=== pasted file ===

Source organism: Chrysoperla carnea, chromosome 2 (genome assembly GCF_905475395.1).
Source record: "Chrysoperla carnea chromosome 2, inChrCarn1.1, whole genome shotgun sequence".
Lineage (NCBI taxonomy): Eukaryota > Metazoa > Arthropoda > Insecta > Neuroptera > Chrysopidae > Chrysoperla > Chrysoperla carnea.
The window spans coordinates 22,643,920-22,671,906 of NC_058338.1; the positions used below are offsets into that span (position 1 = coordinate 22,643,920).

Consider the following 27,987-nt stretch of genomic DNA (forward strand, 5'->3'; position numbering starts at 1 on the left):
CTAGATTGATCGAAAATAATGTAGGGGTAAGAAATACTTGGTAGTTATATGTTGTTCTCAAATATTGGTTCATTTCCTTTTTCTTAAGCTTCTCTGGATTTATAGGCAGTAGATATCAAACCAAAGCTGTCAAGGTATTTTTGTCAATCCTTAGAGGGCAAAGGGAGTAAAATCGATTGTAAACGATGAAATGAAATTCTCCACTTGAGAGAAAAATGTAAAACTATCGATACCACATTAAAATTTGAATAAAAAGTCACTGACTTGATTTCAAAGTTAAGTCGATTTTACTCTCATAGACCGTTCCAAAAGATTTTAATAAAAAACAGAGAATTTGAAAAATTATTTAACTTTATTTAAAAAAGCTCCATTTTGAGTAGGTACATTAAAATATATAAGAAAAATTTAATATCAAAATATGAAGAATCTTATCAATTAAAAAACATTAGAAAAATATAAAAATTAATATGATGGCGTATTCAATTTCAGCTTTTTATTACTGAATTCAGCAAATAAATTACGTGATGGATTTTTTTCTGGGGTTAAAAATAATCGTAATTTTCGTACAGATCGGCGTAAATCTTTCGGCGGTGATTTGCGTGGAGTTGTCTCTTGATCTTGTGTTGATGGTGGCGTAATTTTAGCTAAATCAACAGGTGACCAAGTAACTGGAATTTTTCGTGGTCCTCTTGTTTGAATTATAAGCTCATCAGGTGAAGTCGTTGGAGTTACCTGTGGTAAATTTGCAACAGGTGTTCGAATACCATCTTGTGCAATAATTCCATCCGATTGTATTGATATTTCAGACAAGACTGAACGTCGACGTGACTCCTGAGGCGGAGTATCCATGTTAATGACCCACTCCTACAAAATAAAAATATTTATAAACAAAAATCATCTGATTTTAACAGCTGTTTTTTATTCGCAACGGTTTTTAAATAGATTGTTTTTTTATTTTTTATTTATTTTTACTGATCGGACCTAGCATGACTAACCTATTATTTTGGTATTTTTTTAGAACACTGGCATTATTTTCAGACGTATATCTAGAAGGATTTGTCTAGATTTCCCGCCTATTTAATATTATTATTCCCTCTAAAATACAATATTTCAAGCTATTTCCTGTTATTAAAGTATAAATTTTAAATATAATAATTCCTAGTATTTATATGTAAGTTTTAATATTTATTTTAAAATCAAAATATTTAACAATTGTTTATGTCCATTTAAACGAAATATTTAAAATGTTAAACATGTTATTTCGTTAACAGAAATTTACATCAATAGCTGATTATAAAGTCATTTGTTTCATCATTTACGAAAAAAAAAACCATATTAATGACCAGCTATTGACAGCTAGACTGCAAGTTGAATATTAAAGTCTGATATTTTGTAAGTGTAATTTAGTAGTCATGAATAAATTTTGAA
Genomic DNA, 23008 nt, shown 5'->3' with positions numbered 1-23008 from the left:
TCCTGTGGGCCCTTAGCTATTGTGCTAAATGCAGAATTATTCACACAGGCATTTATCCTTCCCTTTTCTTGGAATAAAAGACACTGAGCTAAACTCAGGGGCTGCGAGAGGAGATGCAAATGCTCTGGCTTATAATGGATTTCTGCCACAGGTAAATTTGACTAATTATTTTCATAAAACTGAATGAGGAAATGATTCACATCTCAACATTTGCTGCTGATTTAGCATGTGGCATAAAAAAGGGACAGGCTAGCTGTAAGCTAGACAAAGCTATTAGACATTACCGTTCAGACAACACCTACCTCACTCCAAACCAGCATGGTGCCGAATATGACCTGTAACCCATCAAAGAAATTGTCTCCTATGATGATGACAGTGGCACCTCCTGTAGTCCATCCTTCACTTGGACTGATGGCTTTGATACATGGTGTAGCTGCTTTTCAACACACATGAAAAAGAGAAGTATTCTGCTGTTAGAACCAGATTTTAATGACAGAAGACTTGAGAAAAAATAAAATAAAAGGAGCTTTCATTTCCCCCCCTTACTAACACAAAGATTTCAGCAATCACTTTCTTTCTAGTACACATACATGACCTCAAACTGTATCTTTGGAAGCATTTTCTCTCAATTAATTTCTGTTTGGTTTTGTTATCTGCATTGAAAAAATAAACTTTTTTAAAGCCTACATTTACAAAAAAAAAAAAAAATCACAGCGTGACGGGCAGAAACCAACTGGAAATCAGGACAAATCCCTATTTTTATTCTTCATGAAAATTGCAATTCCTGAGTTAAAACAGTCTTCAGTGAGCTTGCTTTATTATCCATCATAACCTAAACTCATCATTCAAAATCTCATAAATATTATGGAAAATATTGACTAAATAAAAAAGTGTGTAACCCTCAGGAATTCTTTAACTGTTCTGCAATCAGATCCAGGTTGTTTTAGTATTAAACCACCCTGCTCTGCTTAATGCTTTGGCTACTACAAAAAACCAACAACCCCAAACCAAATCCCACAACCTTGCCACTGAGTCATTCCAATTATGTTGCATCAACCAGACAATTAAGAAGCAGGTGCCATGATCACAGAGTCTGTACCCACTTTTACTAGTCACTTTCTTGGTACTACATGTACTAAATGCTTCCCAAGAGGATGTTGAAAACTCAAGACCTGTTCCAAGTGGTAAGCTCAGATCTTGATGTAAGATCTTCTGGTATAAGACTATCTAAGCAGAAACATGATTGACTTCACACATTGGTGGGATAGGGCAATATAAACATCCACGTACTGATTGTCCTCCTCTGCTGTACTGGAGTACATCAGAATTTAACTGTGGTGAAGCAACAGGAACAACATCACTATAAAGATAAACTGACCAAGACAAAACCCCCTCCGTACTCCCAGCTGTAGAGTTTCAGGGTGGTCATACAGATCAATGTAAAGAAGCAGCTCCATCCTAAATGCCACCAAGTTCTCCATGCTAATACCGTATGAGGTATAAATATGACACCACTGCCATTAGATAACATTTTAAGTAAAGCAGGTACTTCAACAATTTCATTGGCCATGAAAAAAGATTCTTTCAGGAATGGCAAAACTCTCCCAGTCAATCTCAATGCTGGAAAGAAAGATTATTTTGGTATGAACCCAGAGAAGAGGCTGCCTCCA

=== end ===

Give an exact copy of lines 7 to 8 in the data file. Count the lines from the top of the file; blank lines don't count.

Genomic DNA, 23008 nt, shown 5'->3' with positions numbered 1-23008 from the left:
TCCTGTGGGCCCTTAGCTATTGTGCTAAATGCAGAATTATTCACACAGGCATTTATCCTTCCCTTTTCTTGGAATAAAAGACACTGAGCTAAACTCAGGGGCTGCGAGAGGAGATGCAAATGCTCTGGCTTATAATGGATTTCTGCCACAGGTAAATTTGACTAATTATTTTCATAAAACTGAATGAGGAAATGATTCACATCTCAACATTTGCTGCTGATTTAGCATGTGGCATAAAAAAGGGACAGGCTAGCTGTAAGCTAGACAAAGCTATTAGACATTACCGTTCAGACAACACCTACCTCACTCCAAACCAGCATGGTGCCGAATATGACCTGTAACCCATCAAAGAAATTGTCTCCTATGATGATGACAGTGGCACCTCCTGTAGTCCATCCTTCACTTGGACTGATGGCTTTGATACATGGTGTAGCTGCTTTTCAACACACATGAAAAAGAGAAGTATTCTGCTGTTAGAACCAGATTTTAATGACAGAAGACTTGAGAAAAAATAAAATAAAAGGAGCTTTCATTTCCCCCCCTTACTAACACAAAGATTTCAGCAATCACTTTCTTTCTAGTACACATACATGACCTCAAACTGTATCTTTGGAAGCATTTTCTCTCAATTAATTTCTGTTTGGTTTTGTTATCTGCATTGAAAAAATAAACTTTTTTAAAGCCTACATTTACAAAAAAAAAAAAAAATCACAGCGTGACGGGCAGAAACCAACTGGAAATCAGGACAAATCCCTATTTTTATTCTTCATGAAAATTGCAATTCCTGAGTTAAAACAGTCTTCAGTGAGCTTGCTTTATTATCCATCATAACCTAAACTCATCATTCAAAATCTCATAAATATTATGGAAAATATTGACTAAATAAAAAAGTGTGTAACCCTCAGGAATTCTTTAACTGTTCTGCAATCAGATCCAGGTTGTTTTAGTATTAAACCACCCTGCTCTGCTTAATGCTTTGGCTACTACAAAAAACCAACAACCCCAAACCAAATCCCACAACCTTGCCACTGAGTCATTCCAATTATGTTGCATCAACCAGACAATTAAGAAGCAGGTGCCATGATCACAGAGTCTGTACCCACTTTTACTAGTCACTTTCTTGGTACTACATGTACTAAATGCTTCCCAAGAGGATGTTGAAAACTCAAGACCTGTTCCAAGTGGTAAGCTCAGATCTTGATGTAAGATCTTCTGGTATAAGACTATCTAAGCAGAAACATGATTGACTTCACACATTGGTGGGATAGGGCAATATAAACATCCACGTACTGATTGTCCTCCTCTGCTGTACTGGAGTACATCAGAATTTAACTGTGGTGAAGCAACAGGAACAACATCACTATAAAGATAAACTGACCAAGACAAAACCCCCTCCGTACTCCCAGCTGTAGAGTTTCAGGGTGGTCATACAGATCAATGTAAAGAAGCAGCTCCATCCTAAATGCCACCAAGTTCTCCATGCTAATACCGTATGAGGTATAAATATGACACCACTGCCATTAGATAACATTTTAAGTAAAGCAGGTACTTCAACAATTTCATTGGCCATGAAAAAAGATTCTTTCAGGAATGGCAAAACTCTCCCAGTCAATCTCAATGCTGGAAAGAAAGATTATTTTGGTATGAACCCAGAGAAGAGGCTGCCTCCA